16 – The Peasant Girl’s Dream

Published in 1989 as Introduction to The Peasant Girl’s Dream, the Bethany House edition of George MacDonald’s Heather and Snow

            The fourth from the last book written by George MacDonald in his long career was entitled Heather and Snow. It was published in 1893 and is not particularly distinguished among MacDonald’s lengthy list of more notable titles, except for the fact that in Heather and Snow, MacDonald returned once again to that setting he always loved so well–the Scottish highlands near his place of birth, the country cottage, the large-hearted peasantry, the fierce highland weather, and the bonds of simple relationships. Heather and Snow, here retitled The Peasant Girl’s Dream for the Bethany House reprint series, becomes then something of a composite of those peculiarly “Scottish” features MacDonald loved to bring into his books whenever he had the opportunity. For MacDonald was indeed Scotland’s storyteller.

            The mere mention of a peat fire carries one’s imagination beyond the town into the little crofting cottages of thatched roof and dirt floor, from which could be seen the friendly curl of smoke rising slowly into the sky, yielding the sweet aroma of the burning peat within….

            Much in George MacDonald’s writings recalls to mind the simple ways of these unpretentious people and their agrarian lifestyle. To understand the man we must also know the world of George MacDonald’s nurture and growth–for the land was always feeding him, influencing him. In his novels, his poetry, and his fairy tales, we see themes constantly repeated that hearken back to his own boyhood in Huntly–castles, noble families, cobblestone village streets, warm summers, icy rivers, golden-brown burns and rivers, fields of ripening grain, heather moors, poverty and wealth, peat fires, and homely meals of boiled potatoes and oatcakes. His boyhood imagination saw beyond the surface appearance of these influences and gave birth to a romantic vision of a time now past…. A good deal from his writings and much of what he was as a man sprang from this source.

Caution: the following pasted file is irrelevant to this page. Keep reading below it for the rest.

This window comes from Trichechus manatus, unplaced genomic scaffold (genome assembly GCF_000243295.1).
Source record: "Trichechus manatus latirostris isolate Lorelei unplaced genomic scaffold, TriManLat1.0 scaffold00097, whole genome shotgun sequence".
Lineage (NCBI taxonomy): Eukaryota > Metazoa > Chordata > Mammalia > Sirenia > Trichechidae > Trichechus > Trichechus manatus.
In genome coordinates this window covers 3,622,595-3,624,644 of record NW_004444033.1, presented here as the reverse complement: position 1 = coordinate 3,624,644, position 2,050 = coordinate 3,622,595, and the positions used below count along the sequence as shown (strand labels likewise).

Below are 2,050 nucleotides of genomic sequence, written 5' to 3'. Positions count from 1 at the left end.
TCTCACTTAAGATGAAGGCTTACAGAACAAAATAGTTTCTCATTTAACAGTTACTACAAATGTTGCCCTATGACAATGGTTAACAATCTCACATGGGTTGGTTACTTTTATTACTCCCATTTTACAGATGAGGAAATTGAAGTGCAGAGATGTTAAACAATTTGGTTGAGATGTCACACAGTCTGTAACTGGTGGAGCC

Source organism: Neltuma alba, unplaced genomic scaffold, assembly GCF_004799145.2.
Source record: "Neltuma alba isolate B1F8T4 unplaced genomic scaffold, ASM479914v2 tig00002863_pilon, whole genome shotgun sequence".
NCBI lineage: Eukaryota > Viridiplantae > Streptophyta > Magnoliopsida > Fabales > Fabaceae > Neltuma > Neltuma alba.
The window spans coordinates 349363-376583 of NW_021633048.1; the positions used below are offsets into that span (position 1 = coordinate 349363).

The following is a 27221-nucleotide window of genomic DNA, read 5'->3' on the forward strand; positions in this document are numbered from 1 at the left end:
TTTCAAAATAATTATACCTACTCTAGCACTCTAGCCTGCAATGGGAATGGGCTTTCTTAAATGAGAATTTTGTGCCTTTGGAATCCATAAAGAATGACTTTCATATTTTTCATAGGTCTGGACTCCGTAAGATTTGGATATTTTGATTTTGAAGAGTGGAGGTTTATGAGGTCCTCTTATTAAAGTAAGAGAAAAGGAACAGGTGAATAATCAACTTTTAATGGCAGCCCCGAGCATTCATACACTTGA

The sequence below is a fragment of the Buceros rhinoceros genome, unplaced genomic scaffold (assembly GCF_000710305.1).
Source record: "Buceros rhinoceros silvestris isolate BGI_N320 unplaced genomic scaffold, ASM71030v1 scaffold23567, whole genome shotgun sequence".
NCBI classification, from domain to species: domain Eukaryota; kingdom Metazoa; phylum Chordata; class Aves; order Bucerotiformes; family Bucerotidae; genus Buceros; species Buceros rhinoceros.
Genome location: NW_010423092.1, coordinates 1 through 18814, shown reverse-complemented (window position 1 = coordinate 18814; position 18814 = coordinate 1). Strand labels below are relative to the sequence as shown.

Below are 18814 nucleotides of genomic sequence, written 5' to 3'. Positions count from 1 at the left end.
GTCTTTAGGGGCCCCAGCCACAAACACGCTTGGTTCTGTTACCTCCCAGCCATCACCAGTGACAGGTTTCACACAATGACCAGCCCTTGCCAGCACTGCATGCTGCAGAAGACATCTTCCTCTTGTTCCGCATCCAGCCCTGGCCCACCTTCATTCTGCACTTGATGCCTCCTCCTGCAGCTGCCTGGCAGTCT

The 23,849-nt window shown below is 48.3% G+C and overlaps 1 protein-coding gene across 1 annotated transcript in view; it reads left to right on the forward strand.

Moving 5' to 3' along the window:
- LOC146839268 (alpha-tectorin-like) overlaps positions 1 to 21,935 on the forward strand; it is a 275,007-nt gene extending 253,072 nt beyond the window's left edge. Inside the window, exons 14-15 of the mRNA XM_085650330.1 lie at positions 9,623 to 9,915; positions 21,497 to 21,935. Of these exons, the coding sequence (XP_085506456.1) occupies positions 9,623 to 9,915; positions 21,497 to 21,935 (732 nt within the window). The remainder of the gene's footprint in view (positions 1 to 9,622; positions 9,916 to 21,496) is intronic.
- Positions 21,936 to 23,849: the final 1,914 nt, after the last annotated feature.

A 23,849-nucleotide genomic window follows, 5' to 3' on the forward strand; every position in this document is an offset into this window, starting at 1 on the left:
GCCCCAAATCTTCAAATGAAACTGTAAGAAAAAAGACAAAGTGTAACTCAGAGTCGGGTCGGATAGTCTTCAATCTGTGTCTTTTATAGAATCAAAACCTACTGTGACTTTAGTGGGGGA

C. Edward Troup, George MacDonald’s cousin, wrote: “I do not know of any other writer the scenes of whose boyhood were so deeply impressed on him and are so closely associated with his best work. In his English novels he wrote, of course, of English country scenes, but never, I think, with the same love as of Scotland; and when he writes of Scotland, one almost always feels it is Aberdeenshire.”1

            Heather and Snow depicts the low highlands of the Grampian Mountains west of Aberdeen at its most vivid, set in the same region as Salted with Fire (The Minister’s Restoration in the Bethany House series) and tells a humble story of the enduring quality of love–between a man and his friend, between parents and children, between brother and sister, between man and woman, and between a simple-minded boy and his God. What you read here may not turn your world upside-down with startling revelations. This is a quiet story, to be savored as its influences and relationships and perspectives soak gently into your spirit.

            In the editing of A Peasant Girl’s Dream, I have left approximately a quarter of the Scot’s dialect. If it is difficult for you at first, stick with it. You will quickly grow accustomed to its flavor; and when you do, you will find your experience enriched as a result.

            May the Lord bless you as you enjoy this thoroughly Scottish tale that follows.

            Michael Phillips